Bill Gross, arguably the most powerful money manager in the world, has joined the ranks of Jeremy Grantham  in saying stocks have risen due to artificial influences and are now substantially overvalued.   In his latest monthly outlook Gross says “almost all assets appear to be overvalued on a long-term basis”.

He goes on to explain the long-term artificial price climb and the influence it has had on investors:

“The U.S. and most other G-7 economies have been significantly and artificially influenced by asset price appreciation for decades. Stock and home prices went up – then consumers liquefied and spent the capital gains either by borrowing against them or selling outright. Growth, in other words, was influenced on the upside by leverage, securitization, and the belief that wealth creation was a function of asset appreciation as opposed to the production of goods and services. American and other similarly addicted global citizens long ago learned to focus on markets as opposed to the economic foundation behind them. How many TV shots have you seen of people on the Times Square Jumbotron applauding the announcement of the latest GDP growth numbers or job creation? None, of course, but we see daily opening and closing market crescendos of jubilant capitalists on the NYSE and NASDAQ cheering the movement of markets – either up or down. My point: Asset prices are embedded not only in our psyche, but the actual growth rate of our economy. If they don’t go up – economies don’t do well, and when they go down, the economy can be horrid.”

Gross says the result of these actions is that the current economic environment does not justify the high asset prices:

“What has happened is that our “paper asset” economy has driven not only stock prices, but all asset prices higher than the economic growth required to justify them.”

Gross even says policy makers know they must help to prop up prices and says we are tracking Japan’s path in an effort to keep the patient alive:

“This is where it gets tricky, however, because policymakers, (The Fed, the Treasury, the FDIC) recognize the predicament, maybe not with the same model or in the same magnitude, but they recognize that asset prices must be supported in order to generate positive future nominal GDP growth somewhere close to historical norms. The virus has infected far too many parts of the economy’s body, for far too long, to go cold turkey. The Japanese example over the past 15 years is an excellent historical reference point. Their quantitative easing and near-0% short-term interest rates eventually arrested equity and property market deflation but at much greater percentage losses, which produced an economy barely above the grass as opposed to buried six feet under. The current objective of global policymakers is to do likewise – keep the capitalistic patient alive through asset price support, but at an “old normal” pace if possible, six feet or 6% in U.S. nominal GDP terms above the grass.”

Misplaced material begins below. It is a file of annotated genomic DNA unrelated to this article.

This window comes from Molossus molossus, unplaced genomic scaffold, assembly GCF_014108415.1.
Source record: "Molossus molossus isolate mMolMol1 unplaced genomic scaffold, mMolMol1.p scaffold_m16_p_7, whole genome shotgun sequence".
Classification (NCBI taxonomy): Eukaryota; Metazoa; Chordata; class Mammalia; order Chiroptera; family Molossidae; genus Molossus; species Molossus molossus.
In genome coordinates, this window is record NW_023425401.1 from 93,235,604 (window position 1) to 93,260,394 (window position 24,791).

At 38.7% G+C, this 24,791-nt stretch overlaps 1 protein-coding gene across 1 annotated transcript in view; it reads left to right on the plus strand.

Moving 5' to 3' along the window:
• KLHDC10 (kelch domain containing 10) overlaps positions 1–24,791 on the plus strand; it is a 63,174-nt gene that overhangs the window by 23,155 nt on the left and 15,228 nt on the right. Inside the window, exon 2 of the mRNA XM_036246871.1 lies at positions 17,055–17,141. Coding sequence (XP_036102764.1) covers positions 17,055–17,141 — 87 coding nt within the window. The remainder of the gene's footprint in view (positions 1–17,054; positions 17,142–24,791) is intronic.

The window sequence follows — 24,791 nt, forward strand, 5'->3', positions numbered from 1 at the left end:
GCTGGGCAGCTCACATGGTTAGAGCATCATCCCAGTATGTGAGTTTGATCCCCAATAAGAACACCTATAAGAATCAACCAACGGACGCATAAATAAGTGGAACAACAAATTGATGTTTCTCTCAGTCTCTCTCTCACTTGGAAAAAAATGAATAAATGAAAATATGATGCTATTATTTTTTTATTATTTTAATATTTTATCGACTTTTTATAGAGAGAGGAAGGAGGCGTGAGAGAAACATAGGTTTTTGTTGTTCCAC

In conclusion Gross states that the rally in risk assets is likely at its pinnacle despite the Fed’s efforts:

“If policy rates are artificially low then bond investors should recognize that artificial buyers of notes and bonds (quantitative easing programs and Chinese currency fixing) have compressed almost all interest rates. But while this may support asset prices – including Treasury paper across the front end and belly of the curve, at the same time it provides little reward in terms of future income. Investors, of course, notice this inevitable conclusion by referencing Treasury Bills at .15%, two-year Notes at less than 1%, and 10-year maturities at a paltry 3.40%. Absent deflationary momentum, this is all a Treasury investor can expect. What you see in the bond market is often what you get. Broadening the concept to the U.S. bond market as a whole (mortgages + investment grade corporates), the total bond market yields only 3.5%. To get more than that, high yield, distressed mortgages, and stocks beckon the investor increasingly beguiled by hopes of a V-shaped recovery and “old normal” market standards. Not likely, and the risks outweigh the rewards at this point. Investors must recognize that if assets appreciate with nominal GDP, a 4–5% return is about all they can expect even with abnormally low policy rates. Rage, rage, against this conclusion if you wish, but the six-month rally in risk assets – while still continuously supported by Fed and Treasury policymakers – is likely at its pinnacle. Out, out, brief candle.”